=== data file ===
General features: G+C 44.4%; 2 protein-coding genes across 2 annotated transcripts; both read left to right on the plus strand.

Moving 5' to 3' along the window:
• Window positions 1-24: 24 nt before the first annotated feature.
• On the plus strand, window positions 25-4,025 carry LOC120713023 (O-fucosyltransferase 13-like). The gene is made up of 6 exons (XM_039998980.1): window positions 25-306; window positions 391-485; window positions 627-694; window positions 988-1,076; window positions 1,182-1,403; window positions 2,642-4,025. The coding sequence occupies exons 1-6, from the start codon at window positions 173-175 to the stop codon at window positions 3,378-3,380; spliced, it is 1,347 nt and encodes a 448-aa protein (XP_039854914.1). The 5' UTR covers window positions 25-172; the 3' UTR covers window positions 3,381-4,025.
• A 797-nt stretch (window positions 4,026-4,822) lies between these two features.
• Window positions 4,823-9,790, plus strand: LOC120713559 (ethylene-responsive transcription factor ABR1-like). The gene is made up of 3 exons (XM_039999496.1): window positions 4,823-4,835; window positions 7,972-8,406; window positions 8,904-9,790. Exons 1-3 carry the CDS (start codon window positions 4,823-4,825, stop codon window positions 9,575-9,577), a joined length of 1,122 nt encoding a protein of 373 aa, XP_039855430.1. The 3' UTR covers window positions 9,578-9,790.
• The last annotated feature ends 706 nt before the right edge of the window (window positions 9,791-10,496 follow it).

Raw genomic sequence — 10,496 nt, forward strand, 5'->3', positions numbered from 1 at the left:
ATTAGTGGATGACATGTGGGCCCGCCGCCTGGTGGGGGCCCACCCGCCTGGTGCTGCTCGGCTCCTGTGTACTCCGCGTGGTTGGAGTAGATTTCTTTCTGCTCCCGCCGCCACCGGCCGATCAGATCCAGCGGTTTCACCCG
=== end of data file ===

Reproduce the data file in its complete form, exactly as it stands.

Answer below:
General features: G+C 44.4%; 2 protein-coding genes across 2 annotated transcripts; both read left to right on the plus strand.

Moving 5' to 3' along the window:
• Window positions 1-24: 24 nt before the first annotated feature.
• On the plus strand, window positions 25-4,025 carry LOC120713023 (O-fucosyltransferase 13-like). The gene is made up of 6 exons (XM_039998980.1): window positions 25-306; window positions 391-485; window positions 627-694; window positions 988-1,076; window positions 1,182-1,403; window positions 2,642-4,025. The coding sequence occupies exons 1-6, from the start codon at window positions 173-175 to the stop codon at window positions 3,378-3,380; spliced, it is 1,347 nt and encodes a 448-aa protein (XP_039854914.1). The 5' UTR covers window positions 25-172; the 3' UTR covers window positions 3,381-4,025.
• A 797-nt stretch (window positions 4,026-4,822) lies between these two features.
• Window positions 4,823-9,790, plus strand: LOC120713559 (ethylene-responsive transcription factor ABR1-like). The gene is made up of 3 exons (XM_039999496.1): window positions 4,823-4,835; window positions 7,972-8,406; window positions 8,904-9,790. Exons 1-3 carry the CDS (start codon window positions 4,823-4,825, stop codon window positions 9,575-9,577), a joined length of 1,122 nt encoding a protein of 373 aa, XP_039855430.1. The 3' UTR covers window positions 9,578-9,790.
• The last annotated feature ends 706 nt before the right edge of the window (window positions 9,791-10,496 follow it).

Raw genomic sequence — 10,496 nt, forward strand, 5'->3', positions numbered from 1 at the left:
ATTAGTGGATGACATGTGGGCCCGCCGCCTGGTGGGGGCCCACCCGCCTGGTGCTGCTCGGCTCCTGTGTACTCCGCGTGGTTGGAGTAGATTTCTTTCTGCTCCCGCCGCCACCGGCCGATCAGATCCAGCGGTTTCACCCG